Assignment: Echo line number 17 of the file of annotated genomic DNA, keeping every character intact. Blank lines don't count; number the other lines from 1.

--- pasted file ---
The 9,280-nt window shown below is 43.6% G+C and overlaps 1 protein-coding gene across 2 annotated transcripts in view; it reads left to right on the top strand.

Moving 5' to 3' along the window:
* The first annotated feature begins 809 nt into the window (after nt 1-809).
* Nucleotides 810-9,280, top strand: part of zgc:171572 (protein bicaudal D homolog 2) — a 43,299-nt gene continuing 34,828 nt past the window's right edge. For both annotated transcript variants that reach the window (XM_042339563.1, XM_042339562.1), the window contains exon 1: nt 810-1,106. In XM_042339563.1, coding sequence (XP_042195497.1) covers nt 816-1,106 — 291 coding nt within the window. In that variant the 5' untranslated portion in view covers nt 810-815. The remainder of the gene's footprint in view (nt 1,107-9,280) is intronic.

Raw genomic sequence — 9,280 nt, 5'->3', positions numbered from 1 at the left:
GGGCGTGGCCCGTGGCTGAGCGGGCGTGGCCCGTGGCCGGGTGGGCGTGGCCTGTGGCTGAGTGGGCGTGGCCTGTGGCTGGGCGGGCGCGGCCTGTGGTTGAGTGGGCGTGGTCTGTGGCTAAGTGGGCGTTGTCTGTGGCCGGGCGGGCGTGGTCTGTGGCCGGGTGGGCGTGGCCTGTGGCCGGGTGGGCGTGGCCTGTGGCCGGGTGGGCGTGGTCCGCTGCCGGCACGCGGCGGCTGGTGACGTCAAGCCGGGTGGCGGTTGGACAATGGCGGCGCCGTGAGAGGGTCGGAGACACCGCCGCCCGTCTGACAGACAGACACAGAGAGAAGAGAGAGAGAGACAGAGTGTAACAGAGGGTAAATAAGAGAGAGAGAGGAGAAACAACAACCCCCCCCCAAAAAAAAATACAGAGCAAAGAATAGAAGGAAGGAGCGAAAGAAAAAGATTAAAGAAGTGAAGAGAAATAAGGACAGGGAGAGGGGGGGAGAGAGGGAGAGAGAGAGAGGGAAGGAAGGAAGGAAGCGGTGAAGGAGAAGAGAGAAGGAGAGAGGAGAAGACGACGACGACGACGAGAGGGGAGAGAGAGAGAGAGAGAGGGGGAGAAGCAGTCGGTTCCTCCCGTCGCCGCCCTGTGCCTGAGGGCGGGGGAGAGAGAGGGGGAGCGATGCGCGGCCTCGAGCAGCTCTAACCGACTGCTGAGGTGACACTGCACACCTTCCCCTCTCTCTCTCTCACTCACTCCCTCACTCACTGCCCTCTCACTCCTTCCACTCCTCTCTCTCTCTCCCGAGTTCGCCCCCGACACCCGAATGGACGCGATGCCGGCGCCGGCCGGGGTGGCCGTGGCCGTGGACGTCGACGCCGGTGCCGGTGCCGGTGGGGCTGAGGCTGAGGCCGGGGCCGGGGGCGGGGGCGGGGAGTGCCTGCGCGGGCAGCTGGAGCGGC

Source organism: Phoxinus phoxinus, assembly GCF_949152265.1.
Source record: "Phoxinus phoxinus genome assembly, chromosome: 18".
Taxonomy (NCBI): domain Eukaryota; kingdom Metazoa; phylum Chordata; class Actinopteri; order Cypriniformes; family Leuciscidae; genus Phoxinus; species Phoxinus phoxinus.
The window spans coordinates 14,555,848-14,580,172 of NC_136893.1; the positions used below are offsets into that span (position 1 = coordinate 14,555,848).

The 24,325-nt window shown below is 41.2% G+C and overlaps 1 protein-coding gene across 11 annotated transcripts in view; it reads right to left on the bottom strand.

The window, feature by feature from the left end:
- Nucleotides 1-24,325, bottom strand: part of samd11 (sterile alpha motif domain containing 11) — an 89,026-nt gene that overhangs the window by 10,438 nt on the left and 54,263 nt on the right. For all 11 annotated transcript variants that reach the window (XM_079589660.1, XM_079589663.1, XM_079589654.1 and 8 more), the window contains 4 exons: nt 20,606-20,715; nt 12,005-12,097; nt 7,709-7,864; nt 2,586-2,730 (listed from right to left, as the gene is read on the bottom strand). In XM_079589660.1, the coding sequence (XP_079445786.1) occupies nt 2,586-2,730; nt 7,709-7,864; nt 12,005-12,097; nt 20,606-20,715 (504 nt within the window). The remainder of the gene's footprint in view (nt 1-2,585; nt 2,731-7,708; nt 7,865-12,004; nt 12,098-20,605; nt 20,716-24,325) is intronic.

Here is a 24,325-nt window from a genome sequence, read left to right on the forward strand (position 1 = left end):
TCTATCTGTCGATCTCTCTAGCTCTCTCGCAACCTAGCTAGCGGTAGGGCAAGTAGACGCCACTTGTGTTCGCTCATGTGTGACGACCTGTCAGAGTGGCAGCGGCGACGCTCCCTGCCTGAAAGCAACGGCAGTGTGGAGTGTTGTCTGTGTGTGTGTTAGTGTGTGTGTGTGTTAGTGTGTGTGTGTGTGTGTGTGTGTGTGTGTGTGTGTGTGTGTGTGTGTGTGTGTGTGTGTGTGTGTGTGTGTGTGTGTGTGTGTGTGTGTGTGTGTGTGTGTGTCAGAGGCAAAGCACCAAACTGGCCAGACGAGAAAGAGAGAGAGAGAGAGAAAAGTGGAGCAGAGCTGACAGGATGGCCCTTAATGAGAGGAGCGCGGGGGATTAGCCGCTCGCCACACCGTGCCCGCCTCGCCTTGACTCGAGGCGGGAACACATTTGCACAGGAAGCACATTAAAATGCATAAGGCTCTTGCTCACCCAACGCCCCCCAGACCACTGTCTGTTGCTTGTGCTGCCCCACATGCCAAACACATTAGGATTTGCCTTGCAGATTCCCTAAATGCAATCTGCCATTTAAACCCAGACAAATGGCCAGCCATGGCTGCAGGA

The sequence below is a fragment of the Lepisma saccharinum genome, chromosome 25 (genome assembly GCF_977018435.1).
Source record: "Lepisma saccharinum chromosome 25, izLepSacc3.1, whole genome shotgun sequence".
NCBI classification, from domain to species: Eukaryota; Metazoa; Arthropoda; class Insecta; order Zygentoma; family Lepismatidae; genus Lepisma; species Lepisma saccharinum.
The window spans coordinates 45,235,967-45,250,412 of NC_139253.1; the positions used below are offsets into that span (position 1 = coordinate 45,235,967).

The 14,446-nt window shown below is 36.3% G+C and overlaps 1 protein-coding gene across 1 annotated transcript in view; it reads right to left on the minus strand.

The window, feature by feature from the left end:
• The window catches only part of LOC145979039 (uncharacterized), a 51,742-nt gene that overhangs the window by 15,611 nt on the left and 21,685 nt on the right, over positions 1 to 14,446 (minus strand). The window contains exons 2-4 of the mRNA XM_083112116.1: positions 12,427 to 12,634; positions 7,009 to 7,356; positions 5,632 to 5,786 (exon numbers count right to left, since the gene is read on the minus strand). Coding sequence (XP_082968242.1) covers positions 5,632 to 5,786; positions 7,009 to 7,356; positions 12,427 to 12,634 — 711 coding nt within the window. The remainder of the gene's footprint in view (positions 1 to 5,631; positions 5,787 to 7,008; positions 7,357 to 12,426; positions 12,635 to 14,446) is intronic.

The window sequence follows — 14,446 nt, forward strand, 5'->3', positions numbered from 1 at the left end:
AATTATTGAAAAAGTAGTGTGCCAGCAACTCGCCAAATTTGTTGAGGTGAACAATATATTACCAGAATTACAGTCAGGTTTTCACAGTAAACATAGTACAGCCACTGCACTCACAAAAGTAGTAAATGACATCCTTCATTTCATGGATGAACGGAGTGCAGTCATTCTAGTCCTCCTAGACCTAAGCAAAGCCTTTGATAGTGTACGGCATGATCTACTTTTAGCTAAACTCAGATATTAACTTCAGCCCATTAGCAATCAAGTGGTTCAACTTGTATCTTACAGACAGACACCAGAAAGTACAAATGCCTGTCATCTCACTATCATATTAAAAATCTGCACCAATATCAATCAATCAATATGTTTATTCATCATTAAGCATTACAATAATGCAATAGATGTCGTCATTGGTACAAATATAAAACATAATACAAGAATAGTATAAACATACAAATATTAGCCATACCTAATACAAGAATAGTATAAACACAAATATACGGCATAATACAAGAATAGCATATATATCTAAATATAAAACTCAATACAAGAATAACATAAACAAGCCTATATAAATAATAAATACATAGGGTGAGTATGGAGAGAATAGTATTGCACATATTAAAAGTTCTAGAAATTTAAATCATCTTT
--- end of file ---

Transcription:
Source record: "Lepisma saccharinum chromosome 25, izLepSacc3.1, whole genome shotgun sequence".